Unacceptable Behaviour

As a small community-based provider of housing and associated services jLiving strives to maintain positive and constructive relationships with all tenants and leaseholders. Staff work hard to assist tenants and leaseholders proactively and to respond to queries, enquiries and complaints. However, on occasion tenants and leaseholders may conduct themselves in ways that make it challenging for jLiving to provide an effective service to them and to others. 

As a small team with limited resources, these resources have to be used equitably and prudently. In the event that the conduct or behaviour of a tenant or leaseholder starts to impact negatively on staff, our services or organisation, action will be taken to manage the impact of this behaviour.

What is unacceptable behaviour?

The following are examples of behaviour that is considered to be unacceptable – the list is not exhaustive.

  • Using abusive or foul language directed at staff or contractors
  • Using discriminatory language or behaviour directed at staff or contractors
  • Physical, verbal or psychological threats towards staff or contractors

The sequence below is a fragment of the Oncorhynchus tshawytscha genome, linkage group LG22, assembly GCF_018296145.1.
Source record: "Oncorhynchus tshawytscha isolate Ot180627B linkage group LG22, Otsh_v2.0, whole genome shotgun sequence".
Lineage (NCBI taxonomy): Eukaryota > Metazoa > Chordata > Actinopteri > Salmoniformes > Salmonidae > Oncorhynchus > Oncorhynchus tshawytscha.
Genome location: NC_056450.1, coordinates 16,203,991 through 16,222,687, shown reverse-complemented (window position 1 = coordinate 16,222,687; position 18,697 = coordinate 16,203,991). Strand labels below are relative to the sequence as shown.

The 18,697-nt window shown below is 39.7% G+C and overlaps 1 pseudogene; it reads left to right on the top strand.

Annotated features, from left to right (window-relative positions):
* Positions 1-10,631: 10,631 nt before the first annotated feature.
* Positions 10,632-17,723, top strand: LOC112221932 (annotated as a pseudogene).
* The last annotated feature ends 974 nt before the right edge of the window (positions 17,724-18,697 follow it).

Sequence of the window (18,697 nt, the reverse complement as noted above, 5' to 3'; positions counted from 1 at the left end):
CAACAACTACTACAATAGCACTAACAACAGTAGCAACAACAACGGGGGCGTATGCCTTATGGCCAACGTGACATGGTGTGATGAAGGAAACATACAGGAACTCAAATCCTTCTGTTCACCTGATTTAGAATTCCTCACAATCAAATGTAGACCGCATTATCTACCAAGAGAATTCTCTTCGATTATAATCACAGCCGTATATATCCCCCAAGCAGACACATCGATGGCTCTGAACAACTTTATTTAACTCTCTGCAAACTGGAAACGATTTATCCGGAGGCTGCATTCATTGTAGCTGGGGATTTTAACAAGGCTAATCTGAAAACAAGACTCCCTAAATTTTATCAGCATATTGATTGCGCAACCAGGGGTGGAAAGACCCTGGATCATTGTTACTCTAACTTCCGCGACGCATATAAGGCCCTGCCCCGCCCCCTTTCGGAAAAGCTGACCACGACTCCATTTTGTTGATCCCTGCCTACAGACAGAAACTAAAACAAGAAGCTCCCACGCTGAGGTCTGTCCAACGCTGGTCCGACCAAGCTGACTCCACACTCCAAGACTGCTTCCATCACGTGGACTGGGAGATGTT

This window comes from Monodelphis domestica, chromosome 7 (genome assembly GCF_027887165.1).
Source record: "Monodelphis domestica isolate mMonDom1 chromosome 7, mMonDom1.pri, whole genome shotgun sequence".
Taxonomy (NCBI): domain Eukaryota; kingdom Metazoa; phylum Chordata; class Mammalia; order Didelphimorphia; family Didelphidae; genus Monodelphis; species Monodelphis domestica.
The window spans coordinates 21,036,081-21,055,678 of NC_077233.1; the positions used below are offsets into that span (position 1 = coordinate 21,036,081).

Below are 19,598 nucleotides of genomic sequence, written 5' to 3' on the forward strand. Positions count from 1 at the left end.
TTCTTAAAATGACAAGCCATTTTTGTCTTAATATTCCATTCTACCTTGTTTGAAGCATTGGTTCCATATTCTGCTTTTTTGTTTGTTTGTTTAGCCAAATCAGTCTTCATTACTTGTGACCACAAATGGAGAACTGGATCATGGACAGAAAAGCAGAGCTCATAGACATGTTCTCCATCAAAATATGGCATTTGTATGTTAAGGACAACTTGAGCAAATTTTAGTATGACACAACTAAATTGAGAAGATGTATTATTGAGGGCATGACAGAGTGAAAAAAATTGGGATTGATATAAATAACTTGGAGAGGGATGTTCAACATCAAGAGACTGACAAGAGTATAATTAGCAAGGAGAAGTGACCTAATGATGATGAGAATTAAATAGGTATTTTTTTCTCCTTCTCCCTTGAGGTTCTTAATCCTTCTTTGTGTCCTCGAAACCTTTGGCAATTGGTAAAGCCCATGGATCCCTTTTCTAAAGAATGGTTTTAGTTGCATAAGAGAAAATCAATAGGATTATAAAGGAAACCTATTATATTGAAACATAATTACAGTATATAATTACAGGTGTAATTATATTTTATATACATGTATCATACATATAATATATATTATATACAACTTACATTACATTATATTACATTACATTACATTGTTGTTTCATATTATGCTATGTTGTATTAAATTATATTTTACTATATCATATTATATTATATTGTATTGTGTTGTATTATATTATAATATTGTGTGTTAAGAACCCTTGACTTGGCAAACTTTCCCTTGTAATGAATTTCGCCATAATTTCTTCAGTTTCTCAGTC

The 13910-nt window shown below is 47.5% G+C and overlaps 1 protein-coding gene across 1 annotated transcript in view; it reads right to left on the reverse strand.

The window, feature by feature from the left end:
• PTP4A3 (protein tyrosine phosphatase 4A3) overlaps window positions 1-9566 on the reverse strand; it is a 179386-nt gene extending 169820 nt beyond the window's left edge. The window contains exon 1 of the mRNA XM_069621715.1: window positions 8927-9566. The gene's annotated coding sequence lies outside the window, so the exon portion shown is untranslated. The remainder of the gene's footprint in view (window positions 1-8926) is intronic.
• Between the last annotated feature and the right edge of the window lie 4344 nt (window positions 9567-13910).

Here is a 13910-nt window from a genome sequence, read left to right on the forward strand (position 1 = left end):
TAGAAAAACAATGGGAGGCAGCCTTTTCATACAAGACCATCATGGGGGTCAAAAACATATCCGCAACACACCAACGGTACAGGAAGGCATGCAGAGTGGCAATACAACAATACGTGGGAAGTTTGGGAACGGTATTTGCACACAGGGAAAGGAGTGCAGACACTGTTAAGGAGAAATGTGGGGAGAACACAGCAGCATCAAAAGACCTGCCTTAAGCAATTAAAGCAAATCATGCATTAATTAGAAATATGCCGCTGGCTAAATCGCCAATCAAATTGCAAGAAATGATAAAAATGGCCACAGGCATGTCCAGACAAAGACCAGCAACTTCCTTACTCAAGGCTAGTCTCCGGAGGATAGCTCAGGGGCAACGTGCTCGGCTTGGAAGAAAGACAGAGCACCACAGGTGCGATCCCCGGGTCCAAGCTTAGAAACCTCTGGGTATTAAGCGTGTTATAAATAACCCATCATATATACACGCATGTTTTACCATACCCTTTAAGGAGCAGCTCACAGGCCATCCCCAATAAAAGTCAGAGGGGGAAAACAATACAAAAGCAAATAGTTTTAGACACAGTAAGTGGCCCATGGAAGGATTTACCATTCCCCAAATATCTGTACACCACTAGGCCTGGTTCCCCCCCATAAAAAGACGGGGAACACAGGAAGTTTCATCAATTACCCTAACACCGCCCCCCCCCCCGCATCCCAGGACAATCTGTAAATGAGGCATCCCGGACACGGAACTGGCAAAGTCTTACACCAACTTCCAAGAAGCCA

• Continued and unsubstantiated allegations about staff or contractors
  • Harassment or intimidation of contractors using any means of communication
  • Making excessive and or unreasonable demands of staff and contractors
  • Excessive communication in any format
  • Refusing to accept an answer and making repetitive demands.

Aggressive or abusive behaviour

In addition to physical aggression, this may include behaviour and language by any means, that may cause staff to feel abused, threatened or afraid. This may include threats, personal verbal abuse, physical violence, derogatory remarks, rudeness. jLiving also considers that inflammatory statements and unsubstantiated allegations can also be deemed to be abusive behaviour. jLiving understands that a tenant or leaseholder may be angry because of something that has happened to them and may, rightly or wrongly, be angry with jLiving.